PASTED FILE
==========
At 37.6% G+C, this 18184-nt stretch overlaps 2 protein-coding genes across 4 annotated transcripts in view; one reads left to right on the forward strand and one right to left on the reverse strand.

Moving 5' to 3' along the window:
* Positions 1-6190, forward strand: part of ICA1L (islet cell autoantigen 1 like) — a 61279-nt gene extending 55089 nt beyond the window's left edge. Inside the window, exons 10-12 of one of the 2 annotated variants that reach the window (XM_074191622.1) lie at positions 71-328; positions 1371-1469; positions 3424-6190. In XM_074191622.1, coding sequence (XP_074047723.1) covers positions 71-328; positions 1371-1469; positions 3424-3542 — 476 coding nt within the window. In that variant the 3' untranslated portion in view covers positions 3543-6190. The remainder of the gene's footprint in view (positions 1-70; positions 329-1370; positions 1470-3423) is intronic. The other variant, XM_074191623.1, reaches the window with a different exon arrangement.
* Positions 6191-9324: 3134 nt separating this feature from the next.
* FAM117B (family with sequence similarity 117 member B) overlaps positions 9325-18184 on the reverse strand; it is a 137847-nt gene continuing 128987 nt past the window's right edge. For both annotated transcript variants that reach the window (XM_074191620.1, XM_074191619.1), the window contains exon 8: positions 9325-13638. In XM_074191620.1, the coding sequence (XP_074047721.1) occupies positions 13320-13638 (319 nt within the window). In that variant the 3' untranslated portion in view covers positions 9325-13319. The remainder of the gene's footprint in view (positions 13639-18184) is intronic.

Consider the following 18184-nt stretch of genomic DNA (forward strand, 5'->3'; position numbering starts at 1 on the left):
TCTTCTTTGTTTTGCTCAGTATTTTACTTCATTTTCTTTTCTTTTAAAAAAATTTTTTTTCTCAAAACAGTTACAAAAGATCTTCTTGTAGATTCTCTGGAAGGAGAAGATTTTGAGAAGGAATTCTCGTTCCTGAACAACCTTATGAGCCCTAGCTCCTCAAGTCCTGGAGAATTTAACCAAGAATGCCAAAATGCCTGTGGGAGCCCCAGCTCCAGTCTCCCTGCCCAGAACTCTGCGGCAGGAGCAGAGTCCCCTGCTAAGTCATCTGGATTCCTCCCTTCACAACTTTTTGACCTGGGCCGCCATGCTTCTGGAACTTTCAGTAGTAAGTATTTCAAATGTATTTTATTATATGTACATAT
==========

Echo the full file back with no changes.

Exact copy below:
At 37.6% G+C, this 18184-nt stretch overlaps 2 protein-coding genes across 4 annotated transcripts in view; one reads left to right on the forward strand and one right to left on the reverse strand.

Moving 5' to 3' along the window:
* Positions 1-6190, forward strand: part of ICA1L (islet cell autoantigen 1 like) — a 61279-nt gene extending 55089 nt beyond the window's left edge. Inside the window, exons 10-12 of one of the 2 annotated variants that reach the window (XM_074191622.1) lie at positions 71-328; positions 1371-1469; positions 3424-6190. In XM_074191622.1, coding sequence (XP_074047723.1) covers positions 71-328; positions 1371-1469; positions 3424-3542 — 476 coding nt within the window. In that variant the 3' untranslated portion in view covers positions 3543-6190. The remainder of the gene's footprint in view (positions 1-70; positions 329-1370; positions 1470-3423) is intronic. The other variant, XM_074191623.1, reaches the window with a different exon arrangement.
* Positions 6191-9324: 3134 nt separating this feature from the next.
* FAM117B (family with sequence similarity 117 member B) overlaps positions 9325-18184 on the reverse strand; it is a 137847-nt gene continuing 128987 nt past the window's right edge. For both annotated transcript variants that reach the window (XM_074191620.1, XM_074191619.1), the window contains exon 8: positions 9325-13638. In XM_074191620.1, the coding sequence (XP_074047721.1) occupies positions 13320-13638 (319 nt within the window). In that variant the 3' untranslated portion in view covers positions 9325-13319. The remainder of the gene's footprint in view (positions 13639-18184) is intronic.

Consider the following 18184-nt stretch of genomic DNA (forward strand, 5'->3'; position numbering starts at 1 on the left):
TCTTCTTTGTTTTGCTCAGTATTTTACTTCATTTTCTTTTCTTTTAAAAAAATTTTTTTTCTCAAAACAGTTACAAAAGATCTTCTTGTAGATTCTCTGGAAGGAGAAGATTTTGAGAAGGAATTCTCGTTCCTGAACAACCTTATGAGCCCTAGCTCCTCAAGTCCTGGAGAATTTAACCAAGAATGCCAAAATGCCTGTGGGAGCCCCAGCTCCAGTCTCCCTGCCCAGAACTCTGCGGCAGGAGCAGAGTCCCCTGCTAAGTCATCTGGATTCCTCCCTTCACAACTTTTTGACCTGGGCCGCCATGCTTCTGGAACTTTCAGTAGTAAGTATTTCAAATGTATTTTATTATATGTACATAT